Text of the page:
8. Residential Carers' Knowledge and Attitudes towards Physiotherapy Interventions for Adults with Learning Disabilities

    Science.gov (United States)

    Stewart, Stephen; Macha, Ruth; Hebblethwaite, Amy; Hames, Annette

    2009-01-01

    Through the use of face-to-face interviews, this article explores residential carers' perceptions and understanding of a physiotherapy service provided to patients with a learning disability, with the aim of highlighting potential areas for improvement in the service. Carers involved in the study reported a good relationship with the…

  9. Field dependence in visually and nonvisually involved learning disabled children.

    Science.gov (United States)

    Cowen, R J; Harway, N I

    1976-08-01

    39 visually and nonvisually perceptually impaired 8- to 11-yr.-old boys with learning disabilities were compared with a control group of 35 "normal" learners on the Rod-and-frame and Children's Embedded-figures Tests. Previous findings of greater field dependence of learning disabled children are confounded because the experimental tasks involved visual perception. In our study the 27 "visuals" were more field-dependent than either the 12 "nonvisuals" or the controls. The latter groups did not differ significantly from one another, which may in part be a function of the small sample of nonvisual children identified. Alternative explanations, e.g., the visual nature of the field-dependence measures and the lack of reading difficulty of the nonvisual group, are considered. For the visually disabled Ss only Vocabulary scores, suggesting that among such children those with higher verbal intelligence may be more field-independent.

  10. Learning Disabilities and Its Impact on Poverty and Adult Literacy Programs.

    Science.gov (United States)

    Young, Glenn; Gerber, Paul J.; Reder, Stephen; Cooper, Richard

    The four papers that make up this document report on poverty issues as they pertain to adults with learning disabilities. "Programmatic Response to Welfare Clients with Learning Disabilities" (Glenn Young) describes steps in the Learning Disabilities Initiative that works with federal agencies, states, local governments, and nonprofit…

  11. Paradigms Lost: Learning Disabilities and the New Ghost in the Old Machine.

    Science.gov (United States)

    Carnine, Douglas; Woodward, John

    1988-01-01

    This critique of H. Lee Swanson's "Toward a Metatheory of Learning Disabilities" comments on Swanson's concept of learning disabilities, cognitive science, and information processing theory. A different research and theory-building agenda is proposed, focusing on society's definition of learning disabilities and instructional issues and…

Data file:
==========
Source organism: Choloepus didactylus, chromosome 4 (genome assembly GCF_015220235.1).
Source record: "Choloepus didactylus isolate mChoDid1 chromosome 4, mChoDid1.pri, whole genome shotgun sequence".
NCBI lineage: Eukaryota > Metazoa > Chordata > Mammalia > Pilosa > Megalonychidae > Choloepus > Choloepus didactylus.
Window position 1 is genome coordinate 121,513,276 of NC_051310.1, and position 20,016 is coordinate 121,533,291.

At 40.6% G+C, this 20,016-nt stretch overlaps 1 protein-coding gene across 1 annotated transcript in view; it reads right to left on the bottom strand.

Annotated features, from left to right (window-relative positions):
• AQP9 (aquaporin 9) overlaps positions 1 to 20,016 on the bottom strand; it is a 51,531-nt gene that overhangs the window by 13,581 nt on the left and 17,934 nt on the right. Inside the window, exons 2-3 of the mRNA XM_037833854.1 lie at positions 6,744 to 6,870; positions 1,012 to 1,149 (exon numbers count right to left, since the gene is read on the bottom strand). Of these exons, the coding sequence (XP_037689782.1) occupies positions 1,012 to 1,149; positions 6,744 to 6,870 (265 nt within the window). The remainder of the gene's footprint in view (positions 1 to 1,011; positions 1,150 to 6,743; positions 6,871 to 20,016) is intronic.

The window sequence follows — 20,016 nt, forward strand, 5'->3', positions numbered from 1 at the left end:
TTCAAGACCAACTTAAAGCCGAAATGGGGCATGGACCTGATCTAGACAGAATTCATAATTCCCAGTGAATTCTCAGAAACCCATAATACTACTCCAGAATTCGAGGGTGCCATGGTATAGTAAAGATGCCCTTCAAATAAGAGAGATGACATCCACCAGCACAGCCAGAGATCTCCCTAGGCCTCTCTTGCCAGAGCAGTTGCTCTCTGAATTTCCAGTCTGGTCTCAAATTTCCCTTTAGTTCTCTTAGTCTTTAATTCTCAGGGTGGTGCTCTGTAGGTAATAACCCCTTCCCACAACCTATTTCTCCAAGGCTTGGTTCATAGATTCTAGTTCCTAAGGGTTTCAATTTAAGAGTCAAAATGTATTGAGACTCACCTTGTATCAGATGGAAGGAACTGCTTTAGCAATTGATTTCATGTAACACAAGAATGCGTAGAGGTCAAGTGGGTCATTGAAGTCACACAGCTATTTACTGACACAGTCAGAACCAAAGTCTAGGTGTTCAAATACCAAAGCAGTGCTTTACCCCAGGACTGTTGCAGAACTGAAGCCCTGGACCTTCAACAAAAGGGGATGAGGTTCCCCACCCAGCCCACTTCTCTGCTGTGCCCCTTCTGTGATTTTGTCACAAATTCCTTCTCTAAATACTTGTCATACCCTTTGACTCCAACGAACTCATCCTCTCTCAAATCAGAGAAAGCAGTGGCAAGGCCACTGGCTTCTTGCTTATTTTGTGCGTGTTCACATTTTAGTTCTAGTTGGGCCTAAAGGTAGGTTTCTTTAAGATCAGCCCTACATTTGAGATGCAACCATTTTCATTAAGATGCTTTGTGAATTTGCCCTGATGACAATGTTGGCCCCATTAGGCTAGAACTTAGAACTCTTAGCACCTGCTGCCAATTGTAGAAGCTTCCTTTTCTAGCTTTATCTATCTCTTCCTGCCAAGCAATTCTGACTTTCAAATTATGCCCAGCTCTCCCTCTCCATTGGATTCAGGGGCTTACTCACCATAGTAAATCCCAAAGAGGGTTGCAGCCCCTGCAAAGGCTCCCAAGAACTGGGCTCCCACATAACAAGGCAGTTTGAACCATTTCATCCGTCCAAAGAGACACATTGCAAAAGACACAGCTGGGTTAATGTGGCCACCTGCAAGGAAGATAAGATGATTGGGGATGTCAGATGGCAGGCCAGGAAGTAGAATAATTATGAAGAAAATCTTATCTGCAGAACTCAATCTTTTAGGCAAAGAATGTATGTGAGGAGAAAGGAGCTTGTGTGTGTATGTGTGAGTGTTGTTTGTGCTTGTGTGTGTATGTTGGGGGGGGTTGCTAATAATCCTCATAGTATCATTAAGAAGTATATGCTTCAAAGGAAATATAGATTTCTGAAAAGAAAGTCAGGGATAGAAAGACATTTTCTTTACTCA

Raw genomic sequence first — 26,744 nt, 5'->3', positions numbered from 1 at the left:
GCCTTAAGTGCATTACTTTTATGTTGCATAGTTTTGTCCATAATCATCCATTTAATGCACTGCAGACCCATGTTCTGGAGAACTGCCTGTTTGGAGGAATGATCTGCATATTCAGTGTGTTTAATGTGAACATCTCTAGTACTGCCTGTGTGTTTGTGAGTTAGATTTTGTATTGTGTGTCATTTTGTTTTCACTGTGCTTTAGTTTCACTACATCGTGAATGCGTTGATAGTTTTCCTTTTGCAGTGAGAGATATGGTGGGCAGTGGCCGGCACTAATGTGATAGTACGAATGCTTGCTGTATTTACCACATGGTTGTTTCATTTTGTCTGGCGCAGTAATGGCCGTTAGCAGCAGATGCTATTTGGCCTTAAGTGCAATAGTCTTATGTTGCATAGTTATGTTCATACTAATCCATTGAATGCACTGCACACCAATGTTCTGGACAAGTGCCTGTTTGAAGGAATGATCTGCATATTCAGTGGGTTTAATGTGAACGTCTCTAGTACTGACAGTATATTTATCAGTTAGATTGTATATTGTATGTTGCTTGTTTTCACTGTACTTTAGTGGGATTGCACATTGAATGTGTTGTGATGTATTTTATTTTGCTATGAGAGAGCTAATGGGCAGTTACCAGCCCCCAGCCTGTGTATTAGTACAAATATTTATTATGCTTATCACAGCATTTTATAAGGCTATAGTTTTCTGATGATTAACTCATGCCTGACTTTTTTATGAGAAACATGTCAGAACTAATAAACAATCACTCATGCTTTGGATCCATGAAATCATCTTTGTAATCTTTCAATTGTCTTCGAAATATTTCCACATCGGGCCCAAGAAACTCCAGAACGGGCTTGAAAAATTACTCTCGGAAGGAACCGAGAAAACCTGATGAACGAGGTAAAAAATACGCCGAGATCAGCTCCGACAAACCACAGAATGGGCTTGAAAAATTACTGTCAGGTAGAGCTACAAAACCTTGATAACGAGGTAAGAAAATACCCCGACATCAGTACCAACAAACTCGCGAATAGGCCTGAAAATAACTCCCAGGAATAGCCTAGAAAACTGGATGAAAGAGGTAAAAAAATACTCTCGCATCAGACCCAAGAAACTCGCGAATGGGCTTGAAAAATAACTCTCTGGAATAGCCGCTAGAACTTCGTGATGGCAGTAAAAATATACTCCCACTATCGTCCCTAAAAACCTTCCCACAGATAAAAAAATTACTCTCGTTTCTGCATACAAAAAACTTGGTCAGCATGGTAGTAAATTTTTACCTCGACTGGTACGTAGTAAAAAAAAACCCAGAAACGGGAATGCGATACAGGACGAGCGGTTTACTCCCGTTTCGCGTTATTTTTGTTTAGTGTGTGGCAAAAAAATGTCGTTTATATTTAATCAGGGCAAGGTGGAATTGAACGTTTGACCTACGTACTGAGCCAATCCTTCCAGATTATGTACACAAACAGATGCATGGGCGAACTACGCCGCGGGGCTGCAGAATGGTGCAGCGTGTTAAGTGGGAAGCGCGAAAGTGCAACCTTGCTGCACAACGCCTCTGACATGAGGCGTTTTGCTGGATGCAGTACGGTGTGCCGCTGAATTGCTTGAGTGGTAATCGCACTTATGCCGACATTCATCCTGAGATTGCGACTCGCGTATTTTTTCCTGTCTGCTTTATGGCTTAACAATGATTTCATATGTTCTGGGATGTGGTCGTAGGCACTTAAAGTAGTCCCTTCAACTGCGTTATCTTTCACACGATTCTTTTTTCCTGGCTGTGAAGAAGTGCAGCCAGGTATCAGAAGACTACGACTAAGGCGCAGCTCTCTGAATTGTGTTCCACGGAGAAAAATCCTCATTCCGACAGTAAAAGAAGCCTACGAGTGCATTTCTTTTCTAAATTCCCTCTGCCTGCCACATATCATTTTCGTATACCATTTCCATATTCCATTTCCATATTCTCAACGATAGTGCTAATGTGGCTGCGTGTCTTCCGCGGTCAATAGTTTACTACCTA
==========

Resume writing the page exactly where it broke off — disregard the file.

12. A Qualitative Investigation into the Experiences of Having a Parent with a Learning Disability

    Science.gov (United States)

    Hewitt, Olivia; Clarke, Angela

    2016-01-01

    Background: More people with a learning disability are becoming parents. Little is known about the lived experiences of the children who have a parent with a learning disability. Methods: This study uses interpretative phenomenological analysis (IPA) to understand the lived experiences of people who have a parent with a learning disability. Five…

  13. Systemic Family Therapy Using the Reflecting Team: The Experiences of Adults with Learning Disabilities

    Science.gov (United States)

    Anslow, Katharine

    2014-01-01

    This research aimed to illuminate the experiences of adults with learning disabilities of the reflecting team, in the context of their systemic family therapy. Five adults with learning disabilities were recruited from one community learning disability team. A qualitative design using interpretative phenomenological analysis (IPA) was appropriate…

  14. Working Alongside Older People with a Learning Disability: Informing and Shaping Research Design

    Science.gov (United States)

    Herron, Daniel; Priest, Helena M.; Read, Sue

    2015-01-01

    Background: There has been an increase in inclusive research in the learning disability field; however, this has not been reflected within learning disability and dementia research, where little is known from the perspective of people with learning disabilities. This paper will define inclusive research, explore reasons for the dearth of inclusive…

  15. Experiencing, and Being Experienced As, Learning Disabled Choreographers in the West of Ireland

    Science.gov (United States)

    Parry, Rachel

    2017-01-01

    Speckled Egg Dance was established in Galway, Ireland, in 2013, to facilitate opportunities for learning disabled dance artists to develop semi-professional dance skills and independent choreographic practice. The company aims to contest normative perceptions of learning disabled dance ability, and to make learning disabled dance aesthetics…

  16. Differences in Delinquency among Children with and without Learning Disabilities: A Meta-Analysis